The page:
SS3.16 Lentic-Lotic Linkages in Freshwaters: Comparisons from Different Ecosystems
Date: Thursday, June 13, 2002
Location: Poster Session - VCC
 
RoachWJ, Arizona State University, Tempe, AZ, USA, john.roach@asu.edu
Grimm, N, B, Arizona State University, Tempe, AZ, USA, nbgrimm@asu.edu
 
NUTRIENT CYCLING ALONG AN URBAN DESERT LAKE CHAIN: THE EFFECTS OF ANTHROPOGENIC MODIFICATIONS OF INDIAN BEND WASH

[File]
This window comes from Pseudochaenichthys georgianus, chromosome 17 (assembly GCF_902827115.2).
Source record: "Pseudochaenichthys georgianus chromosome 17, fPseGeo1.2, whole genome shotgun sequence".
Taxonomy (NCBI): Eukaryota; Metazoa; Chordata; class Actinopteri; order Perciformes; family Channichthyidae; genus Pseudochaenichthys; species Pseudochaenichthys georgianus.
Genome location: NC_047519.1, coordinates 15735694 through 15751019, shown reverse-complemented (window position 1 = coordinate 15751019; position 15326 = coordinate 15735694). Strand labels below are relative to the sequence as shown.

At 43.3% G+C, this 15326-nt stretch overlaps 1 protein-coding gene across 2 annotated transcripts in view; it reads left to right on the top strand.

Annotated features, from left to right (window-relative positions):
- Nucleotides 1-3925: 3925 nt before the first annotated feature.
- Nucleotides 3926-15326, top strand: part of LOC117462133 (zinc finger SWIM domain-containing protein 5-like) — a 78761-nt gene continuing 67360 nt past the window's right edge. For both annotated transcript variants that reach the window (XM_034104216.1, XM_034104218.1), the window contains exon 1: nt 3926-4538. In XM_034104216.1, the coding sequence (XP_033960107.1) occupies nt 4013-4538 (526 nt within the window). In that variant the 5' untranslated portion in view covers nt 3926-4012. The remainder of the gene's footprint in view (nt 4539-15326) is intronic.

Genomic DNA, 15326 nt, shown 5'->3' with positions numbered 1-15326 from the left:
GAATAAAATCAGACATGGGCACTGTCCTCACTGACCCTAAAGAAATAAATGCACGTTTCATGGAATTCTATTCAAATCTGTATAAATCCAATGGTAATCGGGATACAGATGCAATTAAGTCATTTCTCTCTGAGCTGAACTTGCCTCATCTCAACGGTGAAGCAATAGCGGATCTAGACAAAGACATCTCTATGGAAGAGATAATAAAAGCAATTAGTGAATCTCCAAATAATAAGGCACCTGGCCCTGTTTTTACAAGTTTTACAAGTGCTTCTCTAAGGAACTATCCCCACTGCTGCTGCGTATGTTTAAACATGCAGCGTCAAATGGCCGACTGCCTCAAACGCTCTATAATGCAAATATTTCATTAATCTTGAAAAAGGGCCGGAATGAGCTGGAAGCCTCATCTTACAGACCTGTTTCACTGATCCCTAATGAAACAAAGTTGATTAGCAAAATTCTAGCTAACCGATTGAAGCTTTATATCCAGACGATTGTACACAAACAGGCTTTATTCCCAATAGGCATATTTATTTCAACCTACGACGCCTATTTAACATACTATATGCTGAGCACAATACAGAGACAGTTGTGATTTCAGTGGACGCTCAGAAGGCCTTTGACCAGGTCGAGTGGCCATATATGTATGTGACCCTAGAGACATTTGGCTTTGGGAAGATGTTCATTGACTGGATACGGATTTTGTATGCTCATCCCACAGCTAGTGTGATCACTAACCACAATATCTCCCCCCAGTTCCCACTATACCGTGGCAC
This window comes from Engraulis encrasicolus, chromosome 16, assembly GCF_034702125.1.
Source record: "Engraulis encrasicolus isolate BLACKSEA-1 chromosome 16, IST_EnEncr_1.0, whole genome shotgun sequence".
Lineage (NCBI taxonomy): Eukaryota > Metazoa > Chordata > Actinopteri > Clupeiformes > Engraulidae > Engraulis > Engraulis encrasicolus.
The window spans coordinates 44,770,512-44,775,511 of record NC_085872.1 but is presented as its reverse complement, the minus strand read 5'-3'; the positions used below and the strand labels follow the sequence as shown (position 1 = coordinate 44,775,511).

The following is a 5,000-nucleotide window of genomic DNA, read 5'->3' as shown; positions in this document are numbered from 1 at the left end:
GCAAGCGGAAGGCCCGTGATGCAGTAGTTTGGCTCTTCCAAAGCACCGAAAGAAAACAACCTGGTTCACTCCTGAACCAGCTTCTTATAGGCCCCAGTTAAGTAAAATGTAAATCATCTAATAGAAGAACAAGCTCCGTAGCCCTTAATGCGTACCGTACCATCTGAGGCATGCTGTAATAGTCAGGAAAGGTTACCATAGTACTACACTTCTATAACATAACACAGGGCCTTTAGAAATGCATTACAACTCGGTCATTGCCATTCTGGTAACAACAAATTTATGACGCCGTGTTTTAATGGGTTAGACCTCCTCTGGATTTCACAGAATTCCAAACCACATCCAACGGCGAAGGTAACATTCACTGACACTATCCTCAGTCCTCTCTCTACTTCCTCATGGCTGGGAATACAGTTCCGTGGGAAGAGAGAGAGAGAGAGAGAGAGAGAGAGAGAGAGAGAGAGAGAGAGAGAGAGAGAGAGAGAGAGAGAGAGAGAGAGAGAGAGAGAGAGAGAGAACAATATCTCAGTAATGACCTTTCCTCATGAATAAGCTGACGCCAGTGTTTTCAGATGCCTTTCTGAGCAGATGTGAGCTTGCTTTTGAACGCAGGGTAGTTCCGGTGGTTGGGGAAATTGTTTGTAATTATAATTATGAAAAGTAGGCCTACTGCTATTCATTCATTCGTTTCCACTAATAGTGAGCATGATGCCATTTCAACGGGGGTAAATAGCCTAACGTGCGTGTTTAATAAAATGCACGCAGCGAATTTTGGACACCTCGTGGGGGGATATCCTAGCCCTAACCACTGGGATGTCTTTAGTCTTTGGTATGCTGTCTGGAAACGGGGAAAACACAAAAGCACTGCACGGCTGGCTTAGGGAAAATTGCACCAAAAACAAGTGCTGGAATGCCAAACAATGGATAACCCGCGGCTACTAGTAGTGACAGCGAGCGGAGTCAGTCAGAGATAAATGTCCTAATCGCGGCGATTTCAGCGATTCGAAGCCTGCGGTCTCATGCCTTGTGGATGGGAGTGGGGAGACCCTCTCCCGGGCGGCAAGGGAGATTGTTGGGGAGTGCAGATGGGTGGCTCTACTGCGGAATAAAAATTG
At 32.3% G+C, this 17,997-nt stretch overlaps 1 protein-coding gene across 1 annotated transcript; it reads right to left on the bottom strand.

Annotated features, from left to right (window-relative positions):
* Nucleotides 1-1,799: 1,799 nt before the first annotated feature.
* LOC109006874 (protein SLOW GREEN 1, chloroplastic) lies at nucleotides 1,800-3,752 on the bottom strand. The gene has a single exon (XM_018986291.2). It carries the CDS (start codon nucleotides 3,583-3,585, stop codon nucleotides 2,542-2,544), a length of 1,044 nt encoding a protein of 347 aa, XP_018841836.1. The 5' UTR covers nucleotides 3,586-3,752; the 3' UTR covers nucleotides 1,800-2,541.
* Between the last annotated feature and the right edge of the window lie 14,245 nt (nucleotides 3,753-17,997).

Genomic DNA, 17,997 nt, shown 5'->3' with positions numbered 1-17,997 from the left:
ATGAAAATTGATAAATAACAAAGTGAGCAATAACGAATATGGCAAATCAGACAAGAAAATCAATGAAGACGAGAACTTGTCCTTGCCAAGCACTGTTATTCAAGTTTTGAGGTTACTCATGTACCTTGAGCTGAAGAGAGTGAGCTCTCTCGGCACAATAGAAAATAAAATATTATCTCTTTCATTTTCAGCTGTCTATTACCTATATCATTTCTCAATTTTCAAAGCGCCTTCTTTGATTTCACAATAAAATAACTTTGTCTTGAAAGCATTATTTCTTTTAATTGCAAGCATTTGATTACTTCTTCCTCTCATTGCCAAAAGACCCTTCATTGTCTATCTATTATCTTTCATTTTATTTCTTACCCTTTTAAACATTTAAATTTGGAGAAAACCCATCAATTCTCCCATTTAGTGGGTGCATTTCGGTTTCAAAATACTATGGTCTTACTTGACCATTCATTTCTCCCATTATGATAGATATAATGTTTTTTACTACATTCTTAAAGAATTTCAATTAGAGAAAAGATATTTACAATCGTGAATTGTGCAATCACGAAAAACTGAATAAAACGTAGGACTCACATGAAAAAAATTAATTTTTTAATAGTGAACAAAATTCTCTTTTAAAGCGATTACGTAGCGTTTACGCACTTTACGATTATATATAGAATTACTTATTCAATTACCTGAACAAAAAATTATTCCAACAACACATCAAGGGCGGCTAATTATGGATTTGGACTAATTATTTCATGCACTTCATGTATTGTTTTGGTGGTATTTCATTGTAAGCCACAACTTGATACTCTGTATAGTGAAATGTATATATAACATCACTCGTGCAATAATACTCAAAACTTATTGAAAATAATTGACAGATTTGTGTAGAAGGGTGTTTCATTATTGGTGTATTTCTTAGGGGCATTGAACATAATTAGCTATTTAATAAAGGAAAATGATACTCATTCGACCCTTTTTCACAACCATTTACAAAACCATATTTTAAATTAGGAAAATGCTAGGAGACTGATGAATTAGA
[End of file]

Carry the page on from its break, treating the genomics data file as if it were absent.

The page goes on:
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Indian Bend Wash is an urban desert stream characterized by a string of shallow artificial lakes whose water levels are maintained by anthropogenic diversions as well as periodic flooding. Modifications of the hydrology and morphology of the wash affect both nitrogen and phosphorus cycling. Analysis of samples collected on seven dates from approximately 17 sites along a 4-km section of the wash suggest that nutrient concentrations are highly variability both in space (coefficients of variations as high as 226% for nitrate and 90% for SRP) and in time (average concentrations ranged from .055 mg/L to 5.46 mg/L for nitrate and from .004 mg/L to .093 mg/L for SRP). Although some of this variation appears to be a function of the different water sources, lake-specific factors also appear important. We quantified diel fluctuations in water chemistry in three of the lakes during July 2001. Diel changes in dissolved oxygen and nitrate concentrations were most striking in the shallowest lake where DO increased by approximately 20 mg/L as nitrate declined by 1 mg/L, but were more modest in the deeper lakes.